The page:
District 4 Receives Funding to Prepare for National Accreditation

Lagrange, GA – January 28, 2016

District 4 has been awarded $15,000 to support its progress in meeting the requirements of the Public Health Accreditation Board (PHAB), the first and only voluntary national accreditation program for public health departments. District 4 is one of 23 local health departments from 20 states and three health departments in US territories to receive this funding through the Accreditation Support Initiative (ASI). A total of 104 local health departments of all sizes and types, ranging from rural to urban applied for this funding.

Now in its fifth year, the ASI was created in 2011 to promote national accreditation readiness among a greater number of local health departments and support their varying needs to reach accreditation. Funding for the ASI is provided by the Centers for Disease Control and Prevention Office for State, Tribal, Local, and Territorial Support (CDC) and administered by the National Association of County and City Health Officials (NACCHO).

District 4 received funding under the general category of Community Engagement in the MAPP Process utilizing 4 assessment tools. The department will use the award for Phase 3 accreditation activities including: completion of Community Themes and Strengths Assessment, Forces of Change Analysis, 10 Essentials of Public Health Survey, and Community Health Status Assessment.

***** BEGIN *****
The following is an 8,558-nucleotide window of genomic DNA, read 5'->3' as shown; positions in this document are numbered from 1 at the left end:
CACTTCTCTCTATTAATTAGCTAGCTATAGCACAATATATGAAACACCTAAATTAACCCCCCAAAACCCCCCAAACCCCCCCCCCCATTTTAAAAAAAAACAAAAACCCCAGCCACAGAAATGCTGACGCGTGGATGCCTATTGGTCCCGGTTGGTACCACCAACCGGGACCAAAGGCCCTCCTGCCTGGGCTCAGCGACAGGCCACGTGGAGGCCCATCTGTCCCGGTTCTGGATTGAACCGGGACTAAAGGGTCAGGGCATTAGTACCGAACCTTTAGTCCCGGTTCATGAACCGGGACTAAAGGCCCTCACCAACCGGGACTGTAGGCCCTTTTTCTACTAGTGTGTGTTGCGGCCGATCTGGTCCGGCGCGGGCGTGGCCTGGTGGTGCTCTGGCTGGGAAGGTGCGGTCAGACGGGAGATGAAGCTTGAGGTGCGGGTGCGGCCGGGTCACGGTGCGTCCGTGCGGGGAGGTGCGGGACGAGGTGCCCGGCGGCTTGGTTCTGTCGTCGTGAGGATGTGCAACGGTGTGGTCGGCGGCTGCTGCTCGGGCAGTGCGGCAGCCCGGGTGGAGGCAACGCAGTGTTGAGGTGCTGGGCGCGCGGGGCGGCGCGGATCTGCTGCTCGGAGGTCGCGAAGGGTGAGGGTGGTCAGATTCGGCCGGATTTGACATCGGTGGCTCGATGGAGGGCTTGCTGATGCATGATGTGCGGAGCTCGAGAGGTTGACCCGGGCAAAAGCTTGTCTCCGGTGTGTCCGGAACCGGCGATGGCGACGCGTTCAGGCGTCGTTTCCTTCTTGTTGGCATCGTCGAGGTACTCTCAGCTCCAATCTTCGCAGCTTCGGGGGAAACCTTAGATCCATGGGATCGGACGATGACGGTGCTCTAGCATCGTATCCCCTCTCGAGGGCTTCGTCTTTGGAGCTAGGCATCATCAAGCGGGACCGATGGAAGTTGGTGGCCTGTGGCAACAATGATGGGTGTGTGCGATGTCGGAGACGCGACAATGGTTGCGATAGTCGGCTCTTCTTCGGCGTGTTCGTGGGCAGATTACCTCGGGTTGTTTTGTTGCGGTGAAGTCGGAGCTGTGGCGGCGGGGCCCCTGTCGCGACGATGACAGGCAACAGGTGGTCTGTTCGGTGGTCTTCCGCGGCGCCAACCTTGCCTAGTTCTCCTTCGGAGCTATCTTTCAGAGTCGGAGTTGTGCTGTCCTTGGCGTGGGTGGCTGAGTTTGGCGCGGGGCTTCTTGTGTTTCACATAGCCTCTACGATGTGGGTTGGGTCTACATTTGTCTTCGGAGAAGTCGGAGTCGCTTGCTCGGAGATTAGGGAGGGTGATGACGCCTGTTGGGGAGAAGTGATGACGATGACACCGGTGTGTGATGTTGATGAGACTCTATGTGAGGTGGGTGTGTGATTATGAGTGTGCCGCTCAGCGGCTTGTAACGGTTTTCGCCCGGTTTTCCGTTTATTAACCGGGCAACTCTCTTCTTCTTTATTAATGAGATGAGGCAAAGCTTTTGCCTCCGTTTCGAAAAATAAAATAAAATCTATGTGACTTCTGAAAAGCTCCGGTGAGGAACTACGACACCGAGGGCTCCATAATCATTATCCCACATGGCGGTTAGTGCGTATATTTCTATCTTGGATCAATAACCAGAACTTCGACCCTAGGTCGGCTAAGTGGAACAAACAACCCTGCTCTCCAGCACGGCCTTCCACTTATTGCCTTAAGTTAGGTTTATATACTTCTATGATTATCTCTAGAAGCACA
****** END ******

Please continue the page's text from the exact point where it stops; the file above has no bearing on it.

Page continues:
“Accreditation validates what we do every day to serve the public,” says Merrilea Reeves, former Spalding County Board of Health Chairman of almost ten years.

More information, including a full list of selected local health departments and descriptions of the work they have been funded to complete, can be found at www.naccho.org/asi.

*Disclaimer: Awards are pending execution of a contract with NACCHO and successful completion of project deliverables.

About District 4 Public Health:

Public health is about ensuring the safety of the food we eat and the water we drink. It is about stopping the spread of infectious diseases, promoting good health and managing chronic conditions.
Simply put, public health is concerned with the health of populations – a neighborhood, city, county, state, and even the nation. It differs from individual health and treatment because while public health can deliver direct healthcare services, it focuses on prevention, promoting healthy lifestyles, education and research.

About the National Association of County and City Health Officials:

The National Association of County and City Health Officials (NACCHO) represents the nation’s 2,800 local governmental health departments. These city, county, metropolitan, district, and tribal departments work every day to protect and promote health and well-being for all people in their communities.